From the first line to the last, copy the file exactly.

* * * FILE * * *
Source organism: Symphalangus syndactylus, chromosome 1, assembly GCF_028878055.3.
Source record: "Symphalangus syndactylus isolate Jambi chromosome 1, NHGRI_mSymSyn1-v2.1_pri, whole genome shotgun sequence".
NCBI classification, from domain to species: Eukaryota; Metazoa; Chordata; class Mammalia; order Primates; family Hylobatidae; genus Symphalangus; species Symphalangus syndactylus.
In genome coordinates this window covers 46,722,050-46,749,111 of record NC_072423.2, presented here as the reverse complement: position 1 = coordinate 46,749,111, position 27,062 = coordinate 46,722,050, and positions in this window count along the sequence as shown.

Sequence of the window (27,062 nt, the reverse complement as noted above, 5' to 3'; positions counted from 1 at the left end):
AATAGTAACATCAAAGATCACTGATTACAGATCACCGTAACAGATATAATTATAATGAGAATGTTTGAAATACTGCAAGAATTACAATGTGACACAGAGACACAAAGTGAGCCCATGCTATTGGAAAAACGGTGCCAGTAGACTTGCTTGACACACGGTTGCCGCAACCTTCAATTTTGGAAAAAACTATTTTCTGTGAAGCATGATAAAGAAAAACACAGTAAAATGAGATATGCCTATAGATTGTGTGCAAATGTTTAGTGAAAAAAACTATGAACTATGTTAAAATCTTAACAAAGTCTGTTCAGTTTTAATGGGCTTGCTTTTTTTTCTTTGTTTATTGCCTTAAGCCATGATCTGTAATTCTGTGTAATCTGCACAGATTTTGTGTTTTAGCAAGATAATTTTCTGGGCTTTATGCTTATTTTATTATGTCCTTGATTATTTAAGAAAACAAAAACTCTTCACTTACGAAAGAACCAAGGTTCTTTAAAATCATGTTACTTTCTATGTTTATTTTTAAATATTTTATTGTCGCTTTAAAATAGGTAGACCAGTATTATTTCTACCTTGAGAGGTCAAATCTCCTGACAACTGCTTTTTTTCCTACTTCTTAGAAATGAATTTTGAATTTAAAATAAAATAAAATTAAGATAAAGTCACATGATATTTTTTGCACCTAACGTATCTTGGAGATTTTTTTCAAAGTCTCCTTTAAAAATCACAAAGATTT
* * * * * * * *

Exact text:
Source organism: Symphalangus syndactylus, chromosome 1, assembly GCF_028878055.3.
Source record: "Symphalangus syndactylus isolate Jambi chromosome 1, NHGRI_mSymSyn1-v2.1_pri, whole genome shotgun sequence".
NCBI classification, from domain to species: Eukaryota; Metazoa; Chordata; class Mammalia; order Primates; family Hylobatidae; genus Symphalangus; species Symphalangus syndactylus.
In genome coordinates this window covers 46,722,050-46,749,111 of record NC_072423.2, presented here as the reverse complement: position 1 = coordinate 46,749,111, position 27,062 = coordinate 46,722,050, and positions in this window count along the sequence as shown.

Sequence of the window (27,062 nt, the reverse complement as noted above, 5' to 3'; positions counted from 1 at the left end):
AATAGTAACATCAAAGATCACTGATTACAGATCACCGTAACAGATATAATTATAATGAGAATGTTTGAAATACTGCAAGAATTACAATGTGACACAGAGACACAAAGTGAGCCCATGCTATTGGAAAAACGGTGCCAGTAGACTTGCTTGACACACGGTTGCCGCAACCTTCAATTTTGGAAAAAACTATTTTCTGTGAAGCATGATAAAGAAAAACACAGTAAAATGAGATATGCCTATAGATTGTGTGCAAATGTTTAGTGAAAAAAACTATGAACTATGTTAAAATCTTAACAAAGTCTGTTCAGTTTTAATGGGCTTGCTTTTTTTTCTTTGTTTATTGCCTTAAGCCATGATCTGTAATTCTGTGTAATCTGCACAGATTTTGTGTTTTAGCAAGATAATTTTCTGGGCTTTATGCTTATTTTATTATGTCCTTGATTATTTAAGAAAACAAAAACTCTTCACTTACGAAAGAACCAAGGTTCTTTAAAATCATGTTACTTTCTATGTTTATTTTTAAATATTTTATTGTCGCTTTAAAATAGGTAGACCAGTATTATTTCTACCTTGAGAGGTCAAATCTCCTGACAACTGCTTTTTTTCCTACTTCTTAGAAATGAATTTTGAATTTAAAATAAAATAAAATTAAGATAAAGTCACATGATATTTTTTGCACCTAACGTATCTTGGAGATTTTTTTCAAAGTCTCCTTTAAAAATCACAAAGATTT